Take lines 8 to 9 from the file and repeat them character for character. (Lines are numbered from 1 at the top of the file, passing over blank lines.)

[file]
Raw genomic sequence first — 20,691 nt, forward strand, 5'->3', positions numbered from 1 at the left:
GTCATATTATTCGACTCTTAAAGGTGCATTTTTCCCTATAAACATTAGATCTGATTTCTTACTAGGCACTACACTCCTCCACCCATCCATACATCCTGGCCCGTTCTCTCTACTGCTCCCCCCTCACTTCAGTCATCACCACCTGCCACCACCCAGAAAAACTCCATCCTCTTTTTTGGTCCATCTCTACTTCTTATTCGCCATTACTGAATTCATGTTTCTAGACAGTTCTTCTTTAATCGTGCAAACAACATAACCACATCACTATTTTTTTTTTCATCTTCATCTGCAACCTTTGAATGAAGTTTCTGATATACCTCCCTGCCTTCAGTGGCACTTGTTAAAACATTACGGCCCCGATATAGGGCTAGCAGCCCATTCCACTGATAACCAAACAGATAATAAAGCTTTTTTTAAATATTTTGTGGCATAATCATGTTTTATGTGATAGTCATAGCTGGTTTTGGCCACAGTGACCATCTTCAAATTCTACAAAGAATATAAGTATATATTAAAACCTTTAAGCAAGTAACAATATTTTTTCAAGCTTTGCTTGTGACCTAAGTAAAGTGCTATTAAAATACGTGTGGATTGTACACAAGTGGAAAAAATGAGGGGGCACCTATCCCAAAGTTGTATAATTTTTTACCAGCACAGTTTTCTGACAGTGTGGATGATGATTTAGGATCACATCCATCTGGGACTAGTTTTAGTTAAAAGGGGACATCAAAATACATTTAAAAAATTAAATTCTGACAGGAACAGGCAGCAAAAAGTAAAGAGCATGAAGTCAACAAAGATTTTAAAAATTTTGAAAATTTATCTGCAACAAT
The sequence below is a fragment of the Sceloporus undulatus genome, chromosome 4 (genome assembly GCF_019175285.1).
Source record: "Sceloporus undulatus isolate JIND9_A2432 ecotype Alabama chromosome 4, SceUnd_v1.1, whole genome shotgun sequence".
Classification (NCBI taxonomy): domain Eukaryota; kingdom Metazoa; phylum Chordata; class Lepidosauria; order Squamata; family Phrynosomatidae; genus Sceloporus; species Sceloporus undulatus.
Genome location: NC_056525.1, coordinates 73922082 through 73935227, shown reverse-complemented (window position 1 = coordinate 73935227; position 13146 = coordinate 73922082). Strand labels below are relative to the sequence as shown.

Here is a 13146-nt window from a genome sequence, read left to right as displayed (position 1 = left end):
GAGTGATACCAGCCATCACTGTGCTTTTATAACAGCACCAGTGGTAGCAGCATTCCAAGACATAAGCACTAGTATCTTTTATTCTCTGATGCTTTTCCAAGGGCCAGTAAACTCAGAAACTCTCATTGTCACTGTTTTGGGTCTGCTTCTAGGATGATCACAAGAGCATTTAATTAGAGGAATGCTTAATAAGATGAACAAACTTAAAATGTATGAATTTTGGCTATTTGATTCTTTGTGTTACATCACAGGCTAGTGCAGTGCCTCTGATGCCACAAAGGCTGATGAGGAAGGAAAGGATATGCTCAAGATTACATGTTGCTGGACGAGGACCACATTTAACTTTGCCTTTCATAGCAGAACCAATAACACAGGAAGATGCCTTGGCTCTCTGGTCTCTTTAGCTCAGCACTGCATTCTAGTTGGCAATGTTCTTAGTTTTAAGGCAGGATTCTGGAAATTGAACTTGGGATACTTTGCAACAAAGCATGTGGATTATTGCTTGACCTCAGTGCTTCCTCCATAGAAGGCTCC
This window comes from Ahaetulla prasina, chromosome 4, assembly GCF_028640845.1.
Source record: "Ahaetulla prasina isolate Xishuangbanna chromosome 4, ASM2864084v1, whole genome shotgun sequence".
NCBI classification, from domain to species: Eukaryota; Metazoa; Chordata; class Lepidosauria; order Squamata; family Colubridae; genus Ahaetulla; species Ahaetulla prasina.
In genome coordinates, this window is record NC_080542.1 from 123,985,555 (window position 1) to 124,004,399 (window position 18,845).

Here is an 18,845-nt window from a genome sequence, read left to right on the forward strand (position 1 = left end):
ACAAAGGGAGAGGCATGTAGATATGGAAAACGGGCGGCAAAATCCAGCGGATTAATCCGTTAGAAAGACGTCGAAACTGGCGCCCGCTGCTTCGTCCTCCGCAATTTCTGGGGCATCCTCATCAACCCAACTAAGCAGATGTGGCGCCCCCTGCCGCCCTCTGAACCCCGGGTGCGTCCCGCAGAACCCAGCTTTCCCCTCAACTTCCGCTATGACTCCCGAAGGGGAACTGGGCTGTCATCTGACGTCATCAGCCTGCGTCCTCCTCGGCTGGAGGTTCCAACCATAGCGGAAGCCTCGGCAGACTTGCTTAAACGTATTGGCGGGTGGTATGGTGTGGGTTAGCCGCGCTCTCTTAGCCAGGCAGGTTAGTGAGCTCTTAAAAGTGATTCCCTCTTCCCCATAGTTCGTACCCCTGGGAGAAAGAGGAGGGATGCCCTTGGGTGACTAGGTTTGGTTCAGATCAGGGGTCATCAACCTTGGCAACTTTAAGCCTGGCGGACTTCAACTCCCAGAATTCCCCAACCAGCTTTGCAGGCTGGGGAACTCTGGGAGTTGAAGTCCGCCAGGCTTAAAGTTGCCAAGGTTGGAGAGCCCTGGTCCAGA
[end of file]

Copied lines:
GAGTGATACCAGCCATCACTGTGCTTTTATAACAGCACCAGTGGTAGCAGCATTCCAAGACATAAGCACTAGTATCTTTTATTCTCTGATGCTTTTCCAAGGGCCAGTAAACTCAGAAACTCTCATTGTCACTGTTTTGGGTCTGCTTCTAGGATGATCACAAGAGCATTTAATTAGAGGAATGCTTAATAAGATGAACAAACTTAAAATGTATGAATTTTGGCTATTTGATTCTTTGTGTTACATCACAGGCTAGTGCAGTGCCTCTGATGCCACAAAGGCTGATGAGGAAGGAAAGGATATGCTCAAGATTACATGTTGCTGGACGAGGACCACATTTAACTTTGCCTTTCATAGCAGAACCAATAACACAGGAAGATGCCTTGGCTCTCTGGTCTCTTTAGCTCAGCACTGCATTCTAGTTGGCAATGTTCTTAGTTTTAAGGCAGGATTCTGGAAATTGAACTTGGGATACTTTGCAACAAAGCATGTGGATTATTGCTTGACCTCAGTGCTTCCTCCATAGAAGGCTCC
This window comes from Ahaetulla prasina, chromosome 4, assembly GCF_028640845.1.